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Author Topic: Graduated ND filters and mirrorless cameras  (Read 6647 times)

ashaughnessy

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Graduated ND filters and mirrorless cameras
« on: April 06, 2016, 07:22:34 am »

How do people make use of graduated neutral density filters with mirrorless cameras nowadays? I know Lee has introduced a line of extra-hard grads for use with smaller sensor cameras but the real problem seems to be lining the thing up when you can't stop down to the taking aperture. Do people have ways around this or do you simply take multiple exposures and blend in post-processing?
Anthony
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Anthony Shaughnessy
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dwswager

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Re: Graduated ND filters and mirrorless cameras
« Reply #1 on: April 07, 2016, 09:03:26 am »

How do people make use of graduated neutral density filters with mirrorless cameras nowadays? I know Lee has introduced a line of extra-hard grads for use with smaller sensor cameras but the real problem seems to be lining the thing up when you can't stop down to the taking aperture. Do people have ways around this or do you simply take multiple exposures and blend in post-processing?
Anthony

I used a set if Singh-Ray split graduated ND filters back in the film days with SLR Bodies.  They sit almost unused now.  Between the expanded dynamic range modern sensors provide (currently shooting a Nikon D810) over slide film especially and the ability to relatively easily composite multiple exposure, I find using grad NDs the hardest path to problem.  Moving subjects are still one area where compositing is an issue.
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Wayne Fox

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Re: Graduated ND filters and mirrorless cameras
« Reply #2 on: April 14, 2016, 01:00:26 pm »

In answer to the OP questions, most/(maybe all?) mirrorless cameras operate at the set aperture, so they are always in "depth of field" preview mode.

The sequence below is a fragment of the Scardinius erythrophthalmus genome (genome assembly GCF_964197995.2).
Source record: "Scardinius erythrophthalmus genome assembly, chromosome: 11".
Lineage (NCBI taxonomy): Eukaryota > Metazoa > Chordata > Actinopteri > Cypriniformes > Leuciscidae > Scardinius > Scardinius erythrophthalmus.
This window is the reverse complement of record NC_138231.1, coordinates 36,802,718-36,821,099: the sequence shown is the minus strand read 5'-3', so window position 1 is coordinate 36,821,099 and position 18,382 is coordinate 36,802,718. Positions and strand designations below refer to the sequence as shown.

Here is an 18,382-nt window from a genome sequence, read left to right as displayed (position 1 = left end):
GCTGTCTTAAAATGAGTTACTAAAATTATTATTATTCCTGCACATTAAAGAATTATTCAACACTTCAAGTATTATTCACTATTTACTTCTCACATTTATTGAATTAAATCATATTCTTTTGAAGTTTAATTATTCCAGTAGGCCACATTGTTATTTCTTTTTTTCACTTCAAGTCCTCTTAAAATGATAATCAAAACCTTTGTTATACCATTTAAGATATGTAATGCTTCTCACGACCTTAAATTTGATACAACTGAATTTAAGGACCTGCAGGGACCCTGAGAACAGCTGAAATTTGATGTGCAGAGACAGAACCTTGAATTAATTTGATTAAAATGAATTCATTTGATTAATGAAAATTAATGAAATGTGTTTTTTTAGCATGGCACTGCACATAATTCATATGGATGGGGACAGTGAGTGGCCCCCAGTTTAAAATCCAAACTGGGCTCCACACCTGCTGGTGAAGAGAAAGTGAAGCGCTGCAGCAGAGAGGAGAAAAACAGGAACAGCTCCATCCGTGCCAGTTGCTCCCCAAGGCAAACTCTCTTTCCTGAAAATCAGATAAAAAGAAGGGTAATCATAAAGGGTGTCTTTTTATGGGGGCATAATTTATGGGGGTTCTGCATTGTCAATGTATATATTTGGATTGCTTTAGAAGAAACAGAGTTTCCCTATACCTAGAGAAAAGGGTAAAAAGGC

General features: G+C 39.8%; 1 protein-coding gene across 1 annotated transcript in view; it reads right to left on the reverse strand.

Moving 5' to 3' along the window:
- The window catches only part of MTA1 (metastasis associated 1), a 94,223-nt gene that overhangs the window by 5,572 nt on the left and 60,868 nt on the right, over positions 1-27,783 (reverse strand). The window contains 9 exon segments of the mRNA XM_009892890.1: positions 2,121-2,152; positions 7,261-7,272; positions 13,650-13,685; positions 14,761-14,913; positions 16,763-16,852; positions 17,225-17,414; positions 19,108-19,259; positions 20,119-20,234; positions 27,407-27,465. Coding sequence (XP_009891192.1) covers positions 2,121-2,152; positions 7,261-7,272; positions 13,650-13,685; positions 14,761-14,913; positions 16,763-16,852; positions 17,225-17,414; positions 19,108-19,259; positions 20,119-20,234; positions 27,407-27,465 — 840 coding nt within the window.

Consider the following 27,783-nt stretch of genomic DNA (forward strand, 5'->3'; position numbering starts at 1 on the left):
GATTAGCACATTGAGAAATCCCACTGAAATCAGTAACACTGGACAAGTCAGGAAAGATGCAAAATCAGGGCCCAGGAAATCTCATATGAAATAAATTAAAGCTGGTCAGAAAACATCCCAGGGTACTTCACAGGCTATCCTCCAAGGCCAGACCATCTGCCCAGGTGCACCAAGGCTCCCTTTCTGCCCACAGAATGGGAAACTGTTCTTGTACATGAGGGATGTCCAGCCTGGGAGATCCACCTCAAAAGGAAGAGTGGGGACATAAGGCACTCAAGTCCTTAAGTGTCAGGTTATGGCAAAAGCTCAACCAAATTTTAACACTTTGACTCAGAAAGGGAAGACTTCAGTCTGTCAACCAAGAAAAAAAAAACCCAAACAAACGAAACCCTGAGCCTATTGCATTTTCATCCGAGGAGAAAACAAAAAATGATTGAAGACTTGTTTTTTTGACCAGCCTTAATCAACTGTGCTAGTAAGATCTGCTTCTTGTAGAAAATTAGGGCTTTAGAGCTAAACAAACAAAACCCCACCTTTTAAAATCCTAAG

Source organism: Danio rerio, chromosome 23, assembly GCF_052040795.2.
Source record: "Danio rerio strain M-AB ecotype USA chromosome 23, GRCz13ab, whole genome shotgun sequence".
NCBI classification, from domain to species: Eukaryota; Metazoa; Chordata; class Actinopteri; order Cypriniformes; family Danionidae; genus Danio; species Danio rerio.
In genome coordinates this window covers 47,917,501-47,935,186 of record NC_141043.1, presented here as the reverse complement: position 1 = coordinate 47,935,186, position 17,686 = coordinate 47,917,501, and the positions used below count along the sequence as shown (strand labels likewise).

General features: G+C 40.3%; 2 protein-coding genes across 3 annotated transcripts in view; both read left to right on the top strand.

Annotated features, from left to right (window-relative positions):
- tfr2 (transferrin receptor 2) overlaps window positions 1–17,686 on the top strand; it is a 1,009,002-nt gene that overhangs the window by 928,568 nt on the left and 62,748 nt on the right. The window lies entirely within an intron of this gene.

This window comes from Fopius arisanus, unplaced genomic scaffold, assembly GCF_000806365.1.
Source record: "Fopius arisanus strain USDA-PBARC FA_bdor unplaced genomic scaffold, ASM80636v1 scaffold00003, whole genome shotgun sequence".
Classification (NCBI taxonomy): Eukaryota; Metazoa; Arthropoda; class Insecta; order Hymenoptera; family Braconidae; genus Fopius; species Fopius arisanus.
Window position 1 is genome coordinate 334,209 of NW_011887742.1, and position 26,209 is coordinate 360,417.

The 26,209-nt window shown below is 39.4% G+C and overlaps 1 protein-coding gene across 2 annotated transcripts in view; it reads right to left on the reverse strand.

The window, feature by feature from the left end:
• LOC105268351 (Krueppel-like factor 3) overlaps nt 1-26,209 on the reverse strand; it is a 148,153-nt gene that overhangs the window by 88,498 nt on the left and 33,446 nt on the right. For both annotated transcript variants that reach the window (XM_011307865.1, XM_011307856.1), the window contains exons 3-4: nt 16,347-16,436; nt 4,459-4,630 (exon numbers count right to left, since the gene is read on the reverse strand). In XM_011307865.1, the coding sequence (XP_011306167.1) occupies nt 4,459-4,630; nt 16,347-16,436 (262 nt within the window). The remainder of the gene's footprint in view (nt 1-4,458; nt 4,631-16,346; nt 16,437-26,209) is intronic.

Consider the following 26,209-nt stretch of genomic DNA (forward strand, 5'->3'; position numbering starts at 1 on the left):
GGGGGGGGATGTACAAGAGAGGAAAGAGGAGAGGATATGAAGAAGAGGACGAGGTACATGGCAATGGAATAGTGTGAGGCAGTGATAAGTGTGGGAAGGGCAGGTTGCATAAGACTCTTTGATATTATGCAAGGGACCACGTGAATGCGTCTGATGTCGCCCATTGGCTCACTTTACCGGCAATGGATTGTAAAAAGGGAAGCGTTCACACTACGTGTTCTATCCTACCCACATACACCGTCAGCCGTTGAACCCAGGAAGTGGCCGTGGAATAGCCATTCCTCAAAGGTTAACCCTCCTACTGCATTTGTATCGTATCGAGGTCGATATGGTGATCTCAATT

depending on subject matter I still find ND grad's a useful tool on occasion, and always have them with me.  However I certainly do not use them nearly as much with current sensors as I have in the past with earlier digital cameras or with film.
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AlterEgo

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Re: Graduated ND filters and mirrorless cameras
« Reply #3 on: April 14, 2016, 01:43:10 pm »

In answer to the OP questions, most/(maybe all?) mirrorless cameras operate at the set aperture, so they are always in "depth of field" preview mode.

for example for Sony A7* FF lineup = Lens Aperture Diaphragm during AF might depend on : (1) camera model (2) firmware version - see the discussions recently @ dpreview (3) lens model : native zoom vs native prime vs adapted (4) display settings : ON/OFF (5) AF-S vs AF-C (5) aperture settings on camera (<= F8, >= F8) and (6) for AF-C was it the initial focus acquisition or maintaining the acquired focus = so whether the focusing is performed (A) wide open / (B) open somewhat from aperture setting / (C) at aperture setting shall be always tested ...

so any attempts to generalize like " most/(maybe all?) mirrorless cameras operate at the set aperture " are incorrect

« Last Edit: April 14, 2016, 01:46:48 pm by AlterEgo »
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rdonson

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Re: Graduated ND filters and mirrorless cameras
« Reply #4 on: April 14, 2016, 03:14:17 pm »